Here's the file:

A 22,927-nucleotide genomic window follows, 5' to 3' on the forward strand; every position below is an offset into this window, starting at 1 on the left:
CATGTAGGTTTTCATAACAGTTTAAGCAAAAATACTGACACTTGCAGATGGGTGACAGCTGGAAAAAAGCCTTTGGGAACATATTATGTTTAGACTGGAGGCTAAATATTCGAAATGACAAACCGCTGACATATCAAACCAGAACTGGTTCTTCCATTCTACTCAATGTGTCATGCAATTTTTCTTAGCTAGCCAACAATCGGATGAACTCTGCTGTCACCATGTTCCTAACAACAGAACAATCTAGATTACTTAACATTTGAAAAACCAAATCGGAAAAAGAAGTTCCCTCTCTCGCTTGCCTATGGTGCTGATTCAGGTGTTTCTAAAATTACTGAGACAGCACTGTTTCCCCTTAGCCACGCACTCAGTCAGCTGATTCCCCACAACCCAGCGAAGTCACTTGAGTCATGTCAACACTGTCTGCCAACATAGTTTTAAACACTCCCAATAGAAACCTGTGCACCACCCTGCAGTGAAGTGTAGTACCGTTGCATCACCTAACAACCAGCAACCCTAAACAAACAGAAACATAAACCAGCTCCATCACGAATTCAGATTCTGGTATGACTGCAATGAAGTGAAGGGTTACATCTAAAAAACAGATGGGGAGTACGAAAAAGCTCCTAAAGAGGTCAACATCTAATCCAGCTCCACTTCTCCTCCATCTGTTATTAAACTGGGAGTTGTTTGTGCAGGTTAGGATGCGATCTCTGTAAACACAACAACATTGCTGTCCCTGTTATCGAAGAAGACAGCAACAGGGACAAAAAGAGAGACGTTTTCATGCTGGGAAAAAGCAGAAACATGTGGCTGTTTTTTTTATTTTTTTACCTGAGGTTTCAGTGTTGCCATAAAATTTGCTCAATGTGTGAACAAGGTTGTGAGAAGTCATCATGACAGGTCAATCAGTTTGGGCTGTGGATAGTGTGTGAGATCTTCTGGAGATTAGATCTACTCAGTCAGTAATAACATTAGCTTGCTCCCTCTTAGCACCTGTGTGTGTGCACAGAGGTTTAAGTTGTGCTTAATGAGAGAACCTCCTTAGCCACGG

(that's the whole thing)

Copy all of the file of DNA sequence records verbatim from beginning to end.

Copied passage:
A 22,927-nucleotide genomic window follows, 5' to 3' on the forward strand; every position below is an offset into this window, starting at 1 on the left:
CATGTAGGTTTTCATAACAGTTTAAGCAAAAATACTGACACTTGCAGATGGGTGACAGCTGGAAAAAAGCCTTTGGGAACATATTATGTTTAGACTGGAGGCTAAATATTCGAAATGACAAACCGCTGACATATCAAACCAGAACTGGTTCTTCCATTCTACTCAATGTGTCATGCAATTTTTCTTAGCTAGCCAACAATCGGATGAACTCTGCTGTCACCATGTTCCTAACAACAGAACAATCTAGATTACTTAACATTTGAAAAACCAAATCGGAAAAAGAAGTTCCCTCTCTCGCTTGCCTATGGTGCTGATTCAGGTGTTTCTAAAATTACTGAGACAGCACTGTTTCCCCTTAGCCACGCACTCAGTCAGCTGATTCCCCACAACCCAGCGAAGTCACTTGAGTCATGTCAACACTGTCTGCCAACATAGTTTTAAACACTCCCAATAGAAACCTGTGCACCACCCTGCAGTGAAGTGTAGTACCGTTGCATCACCTAACAACCAGCAACCCTAAACAAACAGAAACATAAACCAGCTCCATCACGAATTCAGATTCTGGTATGACTGCAATGAAGTGAAGGGTTACATCTAAAAAACAGATGGGGAGTACGAAAAAGCTCCTAAAGAGGTCAACATCTAATCCAGCTCCACTTCTCCTCCATCTGTTATTAAACTGGGAGTTGTTTGTGCAGGTTAGGATGCGATCTCTGTAAACACAACAACATTGCTGTCCCTGTTATCGAAGAAGACAGCAACAGGGACAAAAAGAGAGACGTTTTCATGCTGGGAAAAAGCAGAAACATGTGGCTGTTTTTTTTATTTTTTTACCTGAGGTTTCAGTGTTGCCATAAAATTTGCTCAATGTGTGAACAAGGTTGTGAGAAGTCATCATGACAGGTCAATCAGTTTGGGCTGTGGATAGTGTGTGAGATCTTCTGGAGATTAGATCTACTCAGTCAGTAATAACATTAGCTTGCTCCCTCTTAGCACCTGTGTGTGTGCACAGAGGTTTAAGTTGTGCTTAATGAGAGAACCTCCTTAGCCACGG